Back in the mists of time around the millennium, Fieldfisher was seen as a slightly crusty mid-sized firm. Since then it has managed
to develop a slightly more sexy image: it’s now increased its capacity in technology,
IP and European regulatory work. It also takes legal geek levels to new
heights – in 2007 it was the first (and only?) UK law firm to open a virtual office
in the online community Second Life. In 2014 it shrugged off a name from its letterhead Field Fisher Waterhouse to a more streamlined Fieldfisher.
But despite the gimmicks, the firm set itself some
very tough goals, with mixed success. In 2005, when its revenue was
just over £52m, its target was to hit £75m by 2008. Turnover for that
year actually reached an impressive £88m. It was aiming for £200m by
2012, but it was a tough time for everyone and the firm only managed £97.6m. In 2012/13, its revenues dropped to £95m, and average profit per equity partner fell 2% to £402k.
Fieldfisher struggled during the boom when staff had to
work hard to cope with the influx of work, salaries didn't keep pace
with the rest of the City and FF found it difficult to recruit.
Underpaid and overworked assistants do not make for a happy ship, and
the firm accepts that "salary was a huge concern
". And it didn't win
points when, just after posting a massive 30% rise in turnover, it made
some 15 of its real estate lawyers redundant.
The firm was inevitably affected by the credit crunch too, with
42 redundancies in the 2008/09 period. It did then gear itself up for a period of serious expansion, announcing a
three-year growth plan focusing on corporate, IP/IT and regulatory. The
plan was named the "virtuous triangle
" - a (much mocked) moniker
that FF thought so inspired, it had the term trademarked. The jury's still out - its headcount dropped by four partners and one other fee-earner in 2012/13, and it suffered a failed merger with Osborne Clarke at the end of 2013 (following an earlier doomed attempt with Lawrence Graham).
Pay has remained a bone of contention for the firm's staff, although things have improved. Pay is at least now a bit more reasonable (if still not fantastic) - back in 2007 it transpired that newly
qualified assistants at Weil Gotshal made more money than newly made up
partners at FF…
Lower salaries may have helped cause FF's woeful performance in the Firm of the Year Survey 2011, where it scraped second to last position, narrowly avoiding Golden Turd status. It flapped about the bottom of the table in 2012 and 2013, but then suddenly rocketed up to fifth place in 2014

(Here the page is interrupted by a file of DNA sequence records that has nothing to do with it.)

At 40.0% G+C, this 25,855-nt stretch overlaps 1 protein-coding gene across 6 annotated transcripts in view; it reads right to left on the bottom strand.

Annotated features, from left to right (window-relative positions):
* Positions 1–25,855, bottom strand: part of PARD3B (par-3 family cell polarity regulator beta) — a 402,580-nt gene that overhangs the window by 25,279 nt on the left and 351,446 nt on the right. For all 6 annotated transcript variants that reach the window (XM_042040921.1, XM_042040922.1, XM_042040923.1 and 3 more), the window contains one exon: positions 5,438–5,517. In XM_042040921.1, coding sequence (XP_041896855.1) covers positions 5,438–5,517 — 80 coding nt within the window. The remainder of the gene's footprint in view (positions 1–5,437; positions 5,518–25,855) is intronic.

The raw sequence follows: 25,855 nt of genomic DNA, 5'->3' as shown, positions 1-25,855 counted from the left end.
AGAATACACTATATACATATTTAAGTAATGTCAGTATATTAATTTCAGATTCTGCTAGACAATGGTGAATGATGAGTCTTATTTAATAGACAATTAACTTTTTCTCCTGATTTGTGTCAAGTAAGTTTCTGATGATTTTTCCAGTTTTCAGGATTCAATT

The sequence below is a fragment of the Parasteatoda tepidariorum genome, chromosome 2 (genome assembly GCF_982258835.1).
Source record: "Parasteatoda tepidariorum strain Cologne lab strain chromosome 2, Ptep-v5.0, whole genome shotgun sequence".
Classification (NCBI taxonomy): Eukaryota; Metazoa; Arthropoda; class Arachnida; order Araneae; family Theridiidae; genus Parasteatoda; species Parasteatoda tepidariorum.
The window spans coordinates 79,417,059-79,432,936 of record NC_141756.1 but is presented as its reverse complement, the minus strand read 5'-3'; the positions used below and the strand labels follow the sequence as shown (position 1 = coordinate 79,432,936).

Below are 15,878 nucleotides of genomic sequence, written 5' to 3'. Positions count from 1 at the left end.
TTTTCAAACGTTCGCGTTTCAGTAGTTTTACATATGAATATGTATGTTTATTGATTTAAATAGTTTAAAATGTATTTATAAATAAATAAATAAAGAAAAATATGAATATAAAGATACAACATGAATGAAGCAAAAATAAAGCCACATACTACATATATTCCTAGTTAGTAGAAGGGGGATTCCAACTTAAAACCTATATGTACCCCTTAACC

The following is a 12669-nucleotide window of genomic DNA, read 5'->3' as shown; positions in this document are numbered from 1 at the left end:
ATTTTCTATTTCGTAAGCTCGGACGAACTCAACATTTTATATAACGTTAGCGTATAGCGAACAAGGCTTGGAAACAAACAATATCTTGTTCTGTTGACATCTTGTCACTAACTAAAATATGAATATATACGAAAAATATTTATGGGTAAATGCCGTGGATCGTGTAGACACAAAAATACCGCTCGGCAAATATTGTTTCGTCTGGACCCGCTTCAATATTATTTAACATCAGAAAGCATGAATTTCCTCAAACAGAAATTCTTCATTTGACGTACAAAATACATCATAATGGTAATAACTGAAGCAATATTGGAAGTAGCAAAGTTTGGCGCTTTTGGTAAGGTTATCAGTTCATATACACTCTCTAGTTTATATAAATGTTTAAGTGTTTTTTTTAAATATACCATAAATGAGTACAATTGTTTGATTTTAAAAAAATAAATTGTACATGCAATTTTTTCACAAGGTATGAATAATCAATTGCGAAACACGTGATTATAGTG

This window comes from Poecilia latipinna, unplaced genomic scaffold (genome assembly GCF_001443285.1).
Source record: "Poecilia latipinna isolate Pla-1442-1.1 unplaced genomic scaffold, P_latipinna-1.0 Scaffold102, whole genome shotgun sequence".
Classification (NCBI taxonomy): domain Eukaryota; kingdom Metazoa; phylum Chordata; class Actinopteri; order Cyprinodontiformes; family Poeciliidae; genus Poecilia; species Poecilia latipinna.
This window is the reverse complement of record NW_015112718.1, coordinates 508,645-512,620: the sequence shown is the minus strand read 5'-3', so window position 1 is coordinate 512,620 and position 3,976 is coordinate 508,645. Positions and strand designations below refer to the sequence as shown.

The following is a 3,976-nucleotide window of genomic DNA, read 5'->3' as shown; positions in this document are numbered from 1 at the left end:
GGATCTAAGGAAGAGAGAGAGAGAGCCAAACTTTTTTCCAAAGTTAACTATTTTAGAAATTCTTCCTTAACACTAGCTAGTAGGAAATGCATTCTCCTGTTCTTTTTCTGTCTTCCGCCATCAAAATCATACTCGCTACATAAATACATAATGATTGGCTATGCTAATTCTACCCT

An awful lot of very positive responses came from partners praising new Managing Partner Michael Chissick. Hmmm.
The goodwill wasn't quite unanimous amongst other staffers. There is "widespread discontentment amongst associates"
who feel "overworked, underpaid, not valued and face uncertain career prospects
", according to one. But at least they seem happier with their pay: wages have "never been the highest on the market but they are decent
", says another. And lawyers who were almost uniformly scathing of their offices at the arse
end of the City which are "reminiscent of 1970s Stalingrad
" are delighted to be moving to the "seriously plush and well-located
" Riverbank House.
The partnership is relatively young and diverse. At the more junior end FF claims that it takes a serious
interest in the development of junior lawyers - there's a pretty
comprehensive training scheme (which you would expect) and many
assistants have their own marketing budgets (which you might not). And the firm has done well to keep all 11 of its trainees this year
achieving a perfect retention score of 100%. Last September it managed
12 out of 17. This year, with a smaller intake of 11, it has been able
to retain 100%.
FF has made an about-turn on its vision of the future. It's tightened up its financial management - including billing and collection. It has also keenly pursuing a merger, although so far it's struggled. Talks were held with LG, but they fell apart fairly acrimoniously, with FF
being less than kind about LG's financials and LG suggesting FF's
partnership was not as united as it might be. FF dusted itself off and
set its sights on Osborne Clarke, but OB also gave it the cold shoulder. In a (minor) victory it has inked a deal to swallow up eight partner Manchester firm Heatons. Which is something.
It's been a tough time for FF with the drop off in public sector work, rumours of divided partners, revenue targets missed and falling partner profits. A big merger could be the answer to its prayers, if it finds the right partner.